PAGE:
Ghost. This one comes closest to meeting all of the conventions. A well-behaved banker, Sam, uncovers what turns out to be a money laundering job by a power-hungry and corrupt banker, Carl. Carl hires a criminal to find out how much Sam knows, although the criminal ends up killing him. Sam returns as a ghost who makes his presence known to both Carl and Sam's grieving girlfriend, Molly (in her case, through spiritual possession of a fortune teller). After a period of plotting on both sides, including an episode where Carl tries to seduce the girlfriend of the man he more or less had killed, Sam eventually kills the man responsible for his death; he himself goes off to the afterlife. The twist in this movie is that the ghost of the slain victim and the revenger are the same person, instead of a ghost motivating someone else to get revenge. Unlike all the other ones covered here, this one actually ends with the hero dead, very atypical of Hollywood movies.

RoboCop. A good cop, Murphy, is brutally murdered by a gang whose leader is working for a corrupt corporate executive named Dick. Enough of Murphy's body and brain are kept alive for him to form the basis of a cyborg police officer, RoboCop. Here the role of the ghost is played by Murphy's repressed memories that reach RoboCop's awareness and spur him to seek out whoever was responsible for Murphy's death. After a period of scheming back and forth, as well as what we could only call madness in a robot, RoboCop ultimately kills the gang, their leader, and Dick. (Earlier in the movie, an executive is killed during what the others present took to be a mock demonstration of a deadly crime-fighting robot, the ED-209, an instance of the "death during masque / dumb show" motif of Elizabethan revenge plays, although not involving the ultimate revenge.)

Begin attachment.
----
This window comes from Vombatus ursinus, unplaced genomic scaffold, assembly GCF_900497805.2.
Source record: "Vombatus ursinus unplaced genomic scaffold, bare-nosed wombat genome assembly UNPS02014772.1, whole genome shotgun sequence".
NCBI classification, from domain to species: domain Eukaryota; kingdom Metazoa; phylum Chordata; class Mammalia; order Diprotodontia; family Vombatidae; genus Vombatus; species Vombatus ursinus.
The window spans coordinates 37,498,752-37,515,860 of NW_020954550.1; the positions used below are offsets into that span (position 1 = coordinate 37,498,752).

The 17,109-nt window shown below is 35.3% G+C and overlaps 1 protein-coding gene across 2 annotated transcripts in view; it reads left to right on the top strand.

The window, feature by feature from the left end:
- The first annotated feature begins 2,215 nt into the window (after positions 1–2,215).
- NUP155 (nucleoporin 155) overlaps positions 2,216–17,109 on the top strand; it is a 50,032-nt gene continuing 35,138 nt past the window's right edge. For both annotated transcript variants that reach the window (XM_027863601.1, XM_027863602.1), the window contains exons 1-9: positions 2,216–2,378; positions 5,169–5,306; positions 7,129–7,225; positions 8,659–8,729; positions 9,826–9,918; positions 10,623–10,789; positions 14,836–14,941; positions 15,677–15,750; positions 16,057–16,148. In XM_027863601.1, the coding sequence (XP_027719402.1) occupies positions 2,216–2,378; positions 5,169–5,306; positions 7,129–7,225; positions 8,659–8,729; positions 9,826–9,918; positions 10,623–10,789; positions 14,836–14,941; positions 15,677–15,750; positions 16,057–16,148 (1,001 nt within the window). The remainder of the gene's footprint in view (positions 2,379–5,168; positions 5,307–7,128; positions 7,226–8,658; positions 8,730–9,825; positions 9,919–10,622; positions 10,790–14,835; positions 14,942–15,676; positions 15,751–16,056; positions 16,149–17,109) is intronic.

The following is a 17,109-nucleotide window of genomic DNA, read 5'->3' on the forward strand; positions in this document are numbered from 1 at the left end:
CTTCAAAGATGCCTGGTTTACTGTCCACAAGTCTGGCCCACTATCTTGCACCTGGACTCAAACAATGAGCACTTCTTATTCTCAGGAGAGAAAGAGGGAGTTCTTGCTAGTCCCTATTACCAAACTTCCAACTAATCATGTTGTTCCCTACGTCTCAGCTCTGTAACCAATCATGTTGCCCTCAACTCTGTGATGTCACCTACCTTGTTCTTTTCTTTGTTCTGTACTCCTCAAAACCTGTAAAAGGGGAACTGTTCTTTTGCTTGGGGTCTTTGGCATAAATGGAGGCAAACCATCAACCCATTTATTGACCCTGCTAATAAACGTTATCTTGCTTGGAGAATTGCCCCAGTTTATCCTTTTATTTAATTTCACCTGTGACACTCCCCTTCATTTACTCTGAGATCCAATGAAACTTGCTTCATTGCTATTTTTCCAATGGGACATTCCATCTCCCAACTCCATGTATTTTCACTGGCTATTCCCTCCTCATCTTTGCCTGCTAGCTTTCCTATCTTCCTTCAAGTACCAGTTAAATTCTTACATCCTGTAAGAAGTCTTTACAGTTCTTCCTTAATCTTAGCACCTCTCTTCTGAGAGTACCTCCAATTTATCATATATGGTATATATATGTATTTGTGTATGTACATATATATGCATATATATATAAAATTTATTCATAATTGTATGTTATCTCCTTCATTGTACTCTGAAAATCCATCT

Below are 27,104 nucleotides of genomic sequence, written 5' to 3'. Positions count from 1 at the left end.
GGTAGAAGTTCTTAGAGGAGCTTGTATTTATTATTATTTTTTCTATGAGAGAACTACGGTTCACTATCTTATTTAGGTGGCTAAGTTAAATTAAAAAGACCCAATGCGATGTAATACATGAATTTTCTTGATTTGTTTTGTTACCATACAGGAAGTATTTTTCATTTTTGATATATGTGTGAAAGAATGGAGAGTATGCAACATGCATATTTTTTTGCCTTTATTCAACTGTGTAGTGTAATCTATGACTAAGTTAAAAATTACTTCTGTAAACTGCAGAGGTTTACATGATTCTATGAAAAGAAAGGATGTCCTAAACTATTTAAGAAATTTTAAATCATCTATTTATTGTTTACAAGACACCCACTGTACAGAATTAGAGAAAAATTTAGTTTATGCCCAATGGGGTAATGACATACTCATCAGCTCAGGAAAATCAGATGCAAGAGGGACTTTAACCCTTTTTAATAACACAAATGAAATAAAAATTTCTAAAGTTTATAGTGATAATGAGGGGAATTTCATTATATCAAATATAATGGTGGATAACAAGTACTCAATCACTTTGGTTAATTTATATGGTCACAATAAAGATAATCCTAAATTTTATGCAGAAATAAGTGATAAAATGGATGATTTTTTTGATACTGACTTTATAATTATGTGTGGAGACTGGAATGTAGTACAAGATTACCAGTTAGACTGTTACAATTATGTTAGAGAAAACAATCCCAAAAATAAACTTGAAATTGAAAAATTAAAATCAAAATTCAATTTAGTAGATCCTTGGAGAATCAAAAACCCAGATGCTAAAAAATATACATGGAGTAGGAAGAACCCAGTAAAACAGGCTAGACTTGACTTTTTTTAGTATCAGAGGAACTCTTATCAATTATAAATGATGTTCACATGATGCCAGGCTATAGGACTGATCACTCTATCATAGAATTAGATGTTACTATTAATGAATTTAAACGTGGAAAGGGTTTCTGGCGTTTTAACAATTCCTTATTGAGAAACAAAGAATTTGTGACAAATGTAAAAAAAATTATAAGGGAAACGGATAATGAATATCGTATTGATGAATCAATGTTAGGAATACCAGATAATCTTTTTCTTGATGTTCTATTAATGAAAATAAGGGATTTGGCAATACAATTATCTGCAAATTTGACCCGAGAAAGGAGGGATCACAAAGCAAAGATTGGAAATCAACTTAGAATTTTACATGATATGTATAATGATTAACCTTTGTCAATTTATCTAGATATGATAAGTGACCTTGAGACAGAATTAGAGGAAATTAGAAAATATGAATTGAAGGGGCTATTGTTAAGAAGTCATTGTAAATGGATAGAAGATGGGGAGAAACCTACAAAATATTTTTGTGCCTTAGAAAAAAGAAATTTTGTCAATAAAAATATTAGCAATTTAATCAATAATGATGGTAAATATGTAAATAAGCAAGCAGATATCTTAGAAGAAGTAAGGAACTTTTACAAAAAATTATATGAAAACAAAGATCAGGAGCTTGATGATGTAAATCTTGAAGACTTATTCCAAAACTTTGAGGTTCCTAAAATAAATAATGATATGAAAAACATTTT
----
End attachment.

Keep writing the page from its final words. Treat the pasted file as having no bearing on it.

The Star Wars trilogy. Luke's surrogate father Obi-Wan is killed by Darth Vader and later appears to guide him in ghost form. Contrary to convention, though, the ghost does not urge him to exact bloody revenge. The two battle each other physically in the meantime, and the murderer even tries to undo the hero psychologically by telling him that the murderer is his father. The hero descends into madness and joins the dark side, then all but kills the murderer, who had just suggested that his next target would be the hero's sister (preemptive revenge?).

Batman. Bruce Wayne's parents are killed by a psychopathic criminal, Jack Napier, who Wayne plots against and is plotted against by, whether in the everyday personas or as Batman and the Joker. An extra layer of intrigue has the two competing over the same woman. The ghost role is played by undying memories of his parents. Batman never quite goes crazy, though he comes close to losing it, yet succeeds in killing the Joker.